‘Hang Tuah was my forefather’

Mohd Khalid Husin claims he is a descendant of legendary warrior Hang Tuah

(New Straits Times) – THE saying “do not anger your ancestors” carries extra weight for Mohd Khalid Husin as one of his distant forefathers was none other than the legendary warrior, Hang Tuah, or so he claims.

  Khalid, 50, claimed that he and with his relatives were the descendants of Tun Perak,  who was Hang Tuah’s father-in-law.

  “My late grandmother told me when I was a boy that our family was descendants from these historical figures.”  

  Khalid, who lived in the same village as Hang Tuah (Kampung Duyung), said it was through word of mouth that the knowledge of his family’s lineage was preserved.

  He claimed that after Malacca had fallen to the Portuguese in 1511, the immediate family members of high-ranking officials, such as Bendahara Tun Perak and Hang Tuah, fled to avoid persecution.

  “The Portuguese soldiers would kill anyone they believed to be Hang Tuah’s kin, including those who were affiliated with Tun Perak.

  “Those who remained kept the memories of their forefathers alive through word of mouth.”

  Khalid’s family had also kept a salasilah or a lineage record, which detailed their ancestors’ names.

  “There are almost 100 names on our salasilah, starting with Tun Sedang followed by Tun Kudu, Tun Perak and Tun Perpatih Puteh.

  “My late grandmother’s name is Haji Puteh,” he told the New Straits Times yesterday.

  Khalid claimed that the original salasilah was finally written down in document-form during the British colonial era, and that the one they had constantly updated was only a copy.

  Khalid had also formed the Persatuan Sejarah dan Warisan Melayu Duyung, or Duyung History and Malay Heritage Association  (Pesawad) in 2010, which he is the president of, in the hope to locate others who were also the descendants of Hang Tuah and Tun Perak.

  “Hang Tuah was married and had children.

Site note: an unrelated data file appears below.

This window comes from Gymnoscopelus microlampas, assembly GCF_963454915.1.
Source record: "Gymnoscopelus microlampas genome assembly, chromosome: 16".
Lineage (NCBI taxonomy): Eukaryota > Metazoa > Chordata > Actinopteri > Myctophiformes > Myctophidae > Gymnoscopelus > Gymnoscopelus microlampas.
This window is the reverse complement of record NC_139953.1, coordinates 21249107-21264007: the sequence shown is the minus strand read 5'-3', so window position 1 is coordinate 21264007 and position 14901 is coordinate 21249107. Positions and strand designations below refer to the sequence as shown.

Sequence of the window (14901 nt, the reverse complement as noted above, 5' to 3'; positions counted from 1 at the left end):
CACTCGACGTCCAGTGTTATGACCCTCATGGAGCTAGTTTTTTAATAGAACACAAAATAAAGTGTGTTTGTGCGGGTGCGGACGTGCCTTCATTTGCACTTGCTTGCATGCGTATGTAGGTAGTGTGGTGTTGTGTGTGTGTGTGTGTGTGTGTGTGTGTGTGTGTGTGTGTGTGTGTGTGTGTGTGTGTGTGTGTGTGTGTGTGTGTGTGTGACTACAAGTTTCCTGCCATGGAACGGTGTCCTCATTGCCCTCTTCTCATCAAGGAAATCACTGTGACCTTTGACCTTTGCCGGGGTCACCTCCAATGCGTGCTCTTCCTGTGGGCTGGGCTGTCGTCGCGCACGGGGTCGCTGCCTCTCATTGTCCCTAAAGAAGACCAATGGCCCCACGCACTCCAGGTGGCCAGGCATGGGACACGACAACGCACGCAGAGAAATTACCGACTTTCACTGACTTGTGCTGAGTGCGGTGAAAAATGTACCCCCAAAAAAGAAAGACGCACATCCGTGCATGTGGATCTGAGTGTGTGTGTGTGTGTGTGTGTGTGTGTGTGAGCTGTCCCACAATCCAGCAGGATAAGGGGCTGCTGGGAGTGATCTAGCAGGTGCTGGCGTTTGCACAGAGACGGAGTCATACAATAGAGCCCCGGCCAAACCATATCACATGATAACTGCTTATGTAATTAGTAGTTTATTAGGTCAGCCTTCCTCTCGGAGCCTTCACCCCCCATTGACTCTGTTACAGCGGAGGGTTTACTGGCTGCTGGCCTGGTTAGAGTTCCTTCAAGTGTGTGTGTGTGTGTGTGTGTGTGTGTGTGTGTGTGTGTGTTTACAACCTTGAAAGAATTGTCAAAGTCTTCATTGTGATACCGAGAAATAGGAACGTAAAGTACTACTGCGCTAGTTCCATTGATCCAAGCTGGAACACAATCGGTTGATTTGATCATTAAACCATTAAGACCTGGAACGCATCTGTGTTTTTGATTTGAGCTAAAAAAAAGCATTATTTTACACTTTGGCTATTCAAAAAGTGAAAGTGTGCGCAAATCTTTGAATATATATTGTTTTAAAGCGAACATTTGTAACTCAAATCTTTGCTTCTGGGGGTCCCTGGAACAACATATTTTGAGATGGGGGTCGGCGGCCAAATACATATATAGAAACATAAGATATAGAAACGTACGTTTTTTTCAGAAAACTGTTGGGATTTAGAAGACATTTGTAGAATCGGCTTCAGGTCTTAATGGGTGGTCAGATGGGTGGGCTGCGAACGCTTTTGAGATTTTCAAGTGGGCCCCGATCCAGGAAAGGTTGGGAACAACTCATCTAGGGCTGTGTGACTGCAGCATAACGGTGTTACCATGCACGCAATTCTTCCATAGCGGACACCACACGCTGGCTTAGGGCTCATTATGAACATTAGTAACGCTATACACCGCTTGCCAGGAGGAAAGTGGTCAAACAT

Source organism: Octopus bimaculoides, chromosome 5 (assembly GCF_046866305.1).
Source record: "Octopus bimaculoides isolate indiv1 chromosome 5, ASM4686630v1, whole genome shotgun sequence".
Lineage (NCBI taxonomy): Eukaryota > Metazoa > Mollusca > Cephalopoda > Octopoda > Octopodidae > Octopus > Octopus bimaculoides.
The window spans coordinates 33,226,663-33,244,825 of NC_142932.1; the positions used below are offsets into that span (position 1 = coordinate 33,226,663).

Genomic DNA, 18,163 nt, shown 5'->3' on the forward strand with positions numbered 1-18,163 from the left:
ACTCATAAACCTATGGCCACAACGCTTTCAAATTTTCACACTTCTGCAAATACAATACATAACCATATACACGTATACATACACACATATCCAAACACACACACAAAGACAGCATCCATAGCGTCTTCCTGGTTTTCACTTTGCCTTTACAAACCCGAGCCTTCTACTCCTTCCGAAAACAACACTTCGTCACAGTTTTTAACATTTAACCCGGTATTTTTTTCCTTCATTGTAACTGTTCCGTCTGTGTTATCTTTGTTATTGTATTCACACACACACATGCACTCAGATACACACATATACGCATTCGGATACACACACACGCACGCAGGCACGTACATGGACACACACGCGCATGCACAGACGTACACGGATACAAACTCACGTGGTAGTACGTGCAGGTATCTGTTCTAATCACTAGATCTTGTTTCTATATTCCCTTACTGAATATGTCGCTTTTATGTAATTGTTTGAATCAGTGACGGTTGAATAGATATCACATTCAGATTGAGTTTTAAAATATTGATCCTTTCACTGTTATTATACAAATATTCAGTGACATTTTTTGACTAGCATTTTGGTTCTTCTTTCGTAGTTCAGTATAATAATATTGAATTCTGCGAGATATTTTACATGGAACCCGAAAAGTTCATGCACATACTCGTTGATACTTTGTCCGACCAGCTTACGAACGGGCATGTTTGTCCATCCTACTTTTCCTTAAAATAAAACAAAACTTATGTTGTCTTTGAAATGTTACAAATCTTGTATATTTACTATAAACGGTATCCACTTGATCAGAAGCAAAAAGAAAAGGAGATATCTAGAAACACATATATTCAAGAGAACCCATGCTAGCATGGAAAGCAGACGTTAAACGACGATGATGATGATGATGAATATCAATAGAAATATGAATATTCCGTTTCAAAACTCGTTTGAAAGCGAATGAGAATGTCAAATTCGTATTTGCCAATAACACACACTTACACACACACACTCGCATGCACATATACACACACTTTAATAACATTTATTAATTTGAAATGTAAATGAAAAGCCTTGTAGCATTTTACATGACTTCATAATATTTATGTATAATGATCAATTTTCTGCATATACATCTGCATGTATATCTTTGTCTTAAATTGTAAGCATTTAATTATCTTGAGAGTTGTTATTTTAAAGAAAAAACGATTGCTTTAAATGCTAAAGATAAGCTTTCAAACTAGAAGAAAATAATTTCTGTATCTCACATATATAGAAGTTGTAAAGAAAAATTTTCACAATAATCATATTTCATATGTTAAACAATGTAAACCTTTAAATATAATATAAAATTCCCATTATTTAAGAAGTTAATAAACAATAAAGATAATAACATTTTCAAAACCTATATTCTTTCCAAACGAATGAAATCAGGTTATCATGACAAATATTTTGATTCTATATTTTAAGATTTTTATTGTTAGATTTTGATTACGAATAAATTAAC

“After more than 500 years, there is bound to be a number of us scattered around the region.”  

  He said he had met with the others from all over the country, including Selangor, Johor and Singapore, adding that sometimes if the “connection was strong” between a seemingly distant relative, the sensation from a mere handshake was enough to convince him that the other person was also a blood kin.

  He also alleged that some of his cousins and extended family members had kept heirlooms — trinkets and artifacts — from the days of the Malaccan Sultanate.

  “My cousin, who is also a descendant living in Singapore, has an old kris, which he said was passed from generation to generation after Tun Perak.”

  Khalid also said that his grandfather had a copy of an “original” Hikayat Hang Tuah (The Hang Tuah Epic).

  “It was passed down from one generation to another,  before my grandfather got his  hands on it.”

  Khalid said that, however, his grandfather had given the artifact to his brother in 1936.

  “The contents were written in Jawi and the book was very old.”

  When asked where was the book now, he claimed that his cousin had “given” the artifact to the National Archives because its condition was deteriorating.

  Khalid said he had announced his claims to members of the public when he formed Pesawad, but, so far, no one had come forward to investigate or argue with him with regards to Hang Tuah’s existence.

  “I welcome historians or academics to come and study or debate my family’s lineage.”